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Other titles in the New York Review Children's Collection series:
Wee Gillis (New York Review Children's Collection)by Munro Leaf
Synopses & Reviews
A Caldecott Honor Book by the creators of the beloved Story of Ferdinand
Wee Gillis lives in Scotland. He is an orphan, and he spends half of each year with his mother's people in the lowlands, while the other half finds him in the highlands with his father's kin. Both sides of Gillis's family are eager for him to settle down and adopt their ways. In the lowlands, he is taught to herd cattle, learning how to call them to him in even the heaviest of evening fogs. In the rocky highlands, he stalks stags from outcrop to outcrop, holding his breath so as not to make a sound. Wee Gillis is a quick study, and he soon picks up what his elders can teach him. And yet he is unprepared when the day comes for him to decide, once and for all, whether it will be the lowlands or the highlands that he will call his home.
Robert Lawson and Munro Leaf's classic picture book is a tribute to the powers of the imagination and a triumph of the storyteller's and illustrator's art.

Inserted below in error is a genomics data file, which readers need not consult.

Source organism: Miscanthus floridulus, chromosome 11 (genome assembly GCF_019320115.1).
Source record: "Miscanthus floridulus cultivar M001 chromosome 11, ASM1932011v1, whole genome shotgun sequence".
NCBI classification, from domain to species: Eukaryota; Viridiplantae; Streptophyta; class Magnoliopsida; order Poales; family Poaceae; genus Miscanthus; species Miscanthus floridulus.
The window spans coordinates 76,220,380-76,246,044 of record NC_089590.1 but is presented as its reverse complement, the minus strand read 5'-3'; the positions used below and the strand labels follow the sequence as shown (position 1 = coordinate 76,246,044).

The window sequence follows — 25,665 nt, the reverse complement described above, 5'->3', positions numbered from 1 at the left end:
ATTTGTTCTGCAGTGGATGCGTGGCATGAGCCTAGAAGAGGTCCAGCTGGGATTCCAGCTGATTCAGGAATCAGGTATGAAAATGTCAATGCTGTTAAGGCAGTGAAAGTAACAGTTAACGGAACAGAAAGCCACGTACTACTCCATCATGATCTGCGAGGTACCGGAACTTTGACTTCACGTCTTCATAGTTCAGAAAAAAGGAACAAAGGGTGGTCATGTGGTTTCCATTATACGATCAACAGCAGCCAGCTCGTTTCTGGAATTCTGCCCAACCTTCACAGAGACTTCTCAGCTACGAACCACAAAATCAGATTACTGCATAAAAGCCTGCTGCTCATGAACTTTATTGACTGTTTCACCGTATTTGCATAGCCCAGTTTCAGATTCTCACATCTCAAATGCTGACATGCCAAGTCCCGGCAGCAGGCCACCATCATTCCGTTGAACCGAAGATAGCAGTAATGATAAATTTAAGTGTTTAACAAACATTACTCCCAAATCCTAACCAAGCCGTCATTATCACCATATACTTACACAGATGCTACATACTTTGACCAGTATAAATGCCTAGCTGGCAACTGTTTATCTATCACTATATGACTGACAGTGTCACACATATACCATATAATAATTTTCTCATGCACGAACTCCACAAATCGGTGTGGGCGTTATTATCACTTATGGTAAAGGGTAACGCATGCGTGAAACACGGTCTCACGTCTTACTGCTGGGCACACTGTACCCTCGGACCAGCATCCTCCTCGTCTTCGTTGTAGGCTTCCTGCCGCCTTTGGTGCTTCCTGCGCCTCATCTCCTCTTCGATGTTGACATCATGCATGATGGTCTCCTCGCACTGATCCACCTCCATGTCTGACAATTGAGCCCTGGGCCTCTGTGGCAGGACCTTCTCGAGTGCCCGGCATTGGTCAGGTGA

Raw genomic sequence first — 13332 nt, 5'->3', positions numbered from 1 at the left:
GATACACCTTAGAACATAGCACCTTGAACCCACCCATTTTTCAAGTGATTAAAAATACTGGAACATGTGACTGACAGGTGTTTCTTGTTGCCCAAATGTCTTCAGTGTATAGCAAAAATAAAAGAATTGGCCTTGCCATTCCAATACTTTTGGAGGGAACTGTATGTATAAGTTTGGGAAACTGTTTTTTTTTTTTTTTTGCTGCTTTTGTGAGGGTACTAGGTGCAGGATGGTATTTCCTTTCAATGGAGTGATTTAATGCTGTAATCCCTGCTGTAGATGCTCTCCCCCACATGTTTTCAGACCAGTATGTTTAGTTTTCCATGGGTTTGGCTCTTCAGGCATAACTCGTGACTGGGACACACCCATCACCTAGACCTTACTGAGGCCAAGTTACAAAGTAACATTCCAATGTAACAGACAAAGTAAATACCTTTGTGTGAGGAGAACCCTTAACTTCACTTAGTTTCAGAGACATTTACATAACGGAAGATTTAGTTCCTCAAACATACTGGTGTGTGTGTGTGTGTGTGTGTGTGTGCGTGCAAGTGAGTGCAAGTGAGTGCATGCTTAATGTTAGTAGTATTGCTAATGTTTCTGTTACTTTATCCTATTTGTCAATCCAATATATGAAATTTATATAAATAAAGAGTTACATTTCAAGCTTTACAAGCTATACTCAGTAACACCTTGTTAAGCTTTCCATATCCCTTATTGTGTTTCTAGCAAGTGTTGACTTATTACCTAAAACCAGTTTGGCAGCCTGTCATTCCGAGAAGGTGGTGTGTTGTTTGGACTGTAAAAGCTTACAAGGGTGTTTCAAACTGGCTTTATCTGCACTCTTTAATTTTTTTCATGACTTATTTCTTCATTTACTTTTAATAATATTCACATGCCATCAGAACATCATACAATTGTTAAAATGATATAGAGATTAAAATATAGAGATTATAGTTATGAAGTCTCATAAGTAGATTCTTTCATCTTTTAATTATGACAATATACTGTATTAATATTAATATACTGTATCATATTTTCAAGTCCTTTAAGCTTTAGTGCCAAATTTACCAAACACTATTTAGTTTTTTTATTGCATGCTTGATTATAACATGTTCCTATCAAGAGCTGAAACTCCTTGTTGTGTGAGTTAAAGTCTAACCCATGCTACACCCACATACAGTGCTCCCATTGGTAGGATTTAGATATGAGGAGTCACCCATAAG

Wee Gillis can't decide whether he wants to be a Highlander like his father, and stalk stags, or a Lowlander like his mother, and raise long-haired cows.
About the Author
MUNRO LEAF (1905-1976) was an American writer, illustrator, and columnist whose books for children include Manners Can Be Fun and How to Behave and Why (both of which he also illustrated). In 1936 he “dashed off in 25 minutes” a story about a bull who preferred flowers to bullfights as a showcase for the artistic talent of his friend Robert Lawson. The Story of Ferdinand went on to become a best-seller and the two men collaborated on three subsequent books, Wee Gillis (1938), The Story of Simpson and Sampson (1941), and Aesops Fables (1941).
ROBERT LAWSON (1892-1957) was a prolific writer and illustrator of literature for children and was the first person ever to receive both the Newbery and Caldecott medals. Among his forty-odd books are such classic stories as Rabbit Hill, Ben and Me, and They Were Strong and Good.
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